Second time around

Back row: Barbara Arthur, GRG secretary Sharyne De Young and Julie Crow with (front) Stuart (9) and Susette.
Back row: Barbara Arthur, GRG secretary Sharyne De Young and Julie Crow with (front) Stuart (9) and Susette.

Sharyne De Young, Barbara Arthur, Julie Crow and Susette understand the financial, social and physical effects of becoming full-time carers for grandchildren at retirement age.

Although each experience is different, the most important thing for these women is the ability to have someone to share and understand those experiences.

Grandparents Rearing Grandchildren secretary Sharyne De Young said isolation and deteriorating health were two main issues for many of the members, with an average age of 65 to 75 years old.

‘Trying to keep your health and wellbeing is so important but the worst thing is you lose so many friends because many of them do not want children coming to adult parties and activities,’ she said.

‘You become very isolated ” that is why the group is so important.’

Julie Crow cared for her granddaughter for four years before finding Grandparents Rearing Grandchildren three months ago.

‘I don’t feel alone anymore, I feel there’s someone there always to talk to you,’ she said.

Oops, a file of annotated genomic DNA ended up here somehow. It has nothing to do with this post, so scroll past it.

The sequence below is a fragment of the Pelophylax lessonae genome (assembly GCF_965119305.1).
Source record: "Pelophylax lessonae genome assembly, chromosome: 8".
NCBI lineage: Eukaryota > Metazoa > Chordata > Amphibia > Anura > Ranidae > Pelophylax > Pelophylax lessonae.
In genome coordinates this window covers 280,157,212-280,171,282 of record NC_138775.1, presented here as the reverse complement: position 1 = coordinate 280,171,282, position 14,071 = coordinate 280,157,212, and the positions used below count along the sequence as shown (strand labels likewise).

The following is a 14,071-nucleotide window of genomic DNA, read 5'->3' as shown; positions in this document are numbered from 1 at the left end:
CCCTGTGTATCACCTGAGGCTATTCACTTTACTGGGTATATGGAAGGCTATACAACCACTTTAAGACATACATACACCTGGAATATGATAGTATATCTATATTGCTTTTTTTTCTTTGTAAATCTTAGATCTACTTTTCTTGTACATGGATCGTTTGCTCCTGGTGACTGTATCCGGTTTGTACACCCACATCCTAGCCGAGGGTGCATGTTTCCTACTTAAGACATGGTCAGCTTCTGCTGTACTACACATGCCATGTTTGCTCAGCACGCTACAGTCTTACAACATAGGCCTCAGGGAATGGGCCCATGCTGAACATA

‘I’ve brought up four kids already and suddenly to be placed with this responsibility and the thought of going through it all over again was very difficult.’

Carer for nine-year-old grandson Stuart, Susette said raising grandchildren would not have been ‘such a joy’ without the group’s support.

‘The morning teas allow us the freedom to speak with total confidence and people understand what you’re going through,’ she said.

Last year group members pulled together to help Susette, an IT consultant, in a time of need by doing her cleaning and shopping, which she then repaid when others needed computer help.

‘The support is, I can say holistic ” it’s mind, body, spirit.’

The group has grown from 12 members to more than 50 families in five years.